Just a reference point - I loaded down my 14'3" hyside with me, three passengers, and gear for another 5 people (kayakers) and ran the Middle Fork at mid-high water. It was a blast. We went on the small end of rafting trip gear, but i still had a big cooler and dry box, two rocket boxes, several water jugs, and a mountain of dry bags. The raft did fine from Marsh creek right on down. I actually think the dry bags multiplied during the trip - I was carrying at least 10 Bills Bag's, plus a lot of smaller bags. It was loaded to the gills and at or near max rated capacity. We had to make some sacrifices - like more hard booze - Nalgaritas anyone? - and less beer. But I would do it again in a heartbeat.

Sometimes I forget that when I do a 5 day backpacking trip I carry 55 lbs including my 6 lb back pack and really enjoy it. If you limit the kayakers you are supporting to 75 lbs each, and you have 600 lbs of extra capacity so you can support 8 of them. And they come in hand for loading and unloading your boat:)
 

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I have a 16' nrs river cat and find it on the big side for the Ark at 1000cfs. But I also have huge frame - 72" by 120" With a cat you can really change the way it performs with the width and length of the frame. A friend runs a 16' on the ark with a much smaller frame 62" by 88" and has no problems.

16' is a nice compromise. It’s a little small for the Grand but doable, a little big for the Ark at moderate to low water but doable. I have found it works fine on most rivers.


In terms of gear hauling I have found a 16' cat = a 14' raft

With all of that said I am in the market for some 14’ tubes to make my frame a little more versatile.
 

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Discussion Starter #8
Thanks for the info, sounds like the 16's are the way to go. A couple of quick questions though.

Are there any negatives about a larger tube diameter? I can get pretty close to 80% of the load of an Aire Jaguar (16') with a Aire Lion 14 becauase of a 1.5" larger tube diameter. But the waterline is longer for the Lion (according to Aire), will that really negate the advantage of a shorter tube?

Also, have people found Aire's load numbers they claim accurate and still have the cat be somewhat manageable? Jaguar = 1500#, Ocelot = 980#, Lion 14 = 1200#.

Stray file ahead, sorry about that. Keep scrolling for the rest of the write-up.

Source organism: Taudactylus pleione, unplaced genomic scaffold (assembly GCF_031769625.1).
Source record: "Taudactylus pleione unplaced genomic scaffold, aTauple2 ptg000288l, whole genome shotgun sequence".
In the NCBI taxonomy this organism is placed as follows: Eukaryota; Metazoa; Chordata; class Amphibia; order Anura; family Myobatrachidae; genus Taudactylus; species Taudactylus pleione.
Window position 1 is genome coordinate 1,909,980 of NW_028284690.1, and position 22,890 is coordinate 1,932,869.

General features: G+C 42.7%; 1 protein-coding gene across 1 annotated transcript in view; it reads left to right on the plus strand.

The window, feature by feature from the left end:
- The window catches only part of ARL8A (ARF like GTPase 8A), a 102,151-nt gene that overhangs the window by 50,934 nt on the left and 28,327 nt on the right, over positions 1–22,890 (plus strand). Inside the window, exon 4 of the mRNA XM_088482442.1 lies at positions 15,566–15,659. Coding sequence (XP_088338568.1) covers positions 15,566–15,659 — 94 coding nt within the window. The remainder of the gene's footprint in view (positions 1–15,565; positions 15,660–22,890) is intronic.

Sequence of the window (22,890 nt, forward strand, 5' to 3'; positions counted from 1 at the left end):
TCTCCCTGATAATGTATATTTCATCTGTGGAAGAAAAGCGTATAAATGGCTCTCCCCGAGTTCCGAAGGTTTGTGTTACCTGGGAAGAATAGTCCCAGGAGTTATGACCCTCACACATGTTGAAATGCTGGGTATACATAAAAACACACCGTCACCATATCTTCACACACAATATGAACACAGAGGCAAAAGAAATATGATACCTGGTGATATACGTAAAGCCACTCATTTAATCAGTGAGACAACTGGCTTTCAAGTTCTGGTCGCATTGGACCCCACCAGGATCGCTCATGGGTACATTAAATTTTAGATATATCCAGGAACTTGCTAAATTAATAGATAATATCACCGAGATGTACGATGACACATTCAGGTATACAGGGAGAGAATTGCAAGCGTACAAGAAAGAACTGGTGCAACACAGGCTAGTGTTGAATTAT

Last question regarding frames. If I want x amount of square feet of frame, is it better for controllability both loaded and unloaded for the frame to be longer/thinner or shorter/wider?

Thanks again, you guys are better than KGBKGB.
 

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Last question regarding frames. If I want x amount of square feet of frame, is it better for controllability both loaded and unloaded for the frame to be longer/thinner or shorter/wider?
I prefer a longer narrower frame personally. I have found the 72" to be a little wider then I like. 66" is about right. Another option is to get the longer frame and make it modular so you can remove a couple bays for trips on smaller rivers, day trips, etc.

Others will have different opinions.
 

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I went from a 14' raft to a 16' Aire jag. On day trips with 2 people and a cooler I could squeeze through some tight spots and shallow water no problem. On overnight trips loaded with gear not so much... Catrafts at least the Aire Jag is not a good gear hauler (IMO). I played hell getting my load balanced, the cat seems to be front heavy or back heavy with the placement of a single dry bag!! and sat so low in the water I had to get used to what I could and could not make it thru with minimum drag. I thought that it was a great day trip boat, tracked like a champion. but when I wanted to bring the steaks and 30 packs of PBR on some multi-day trips, it was not the boat for me....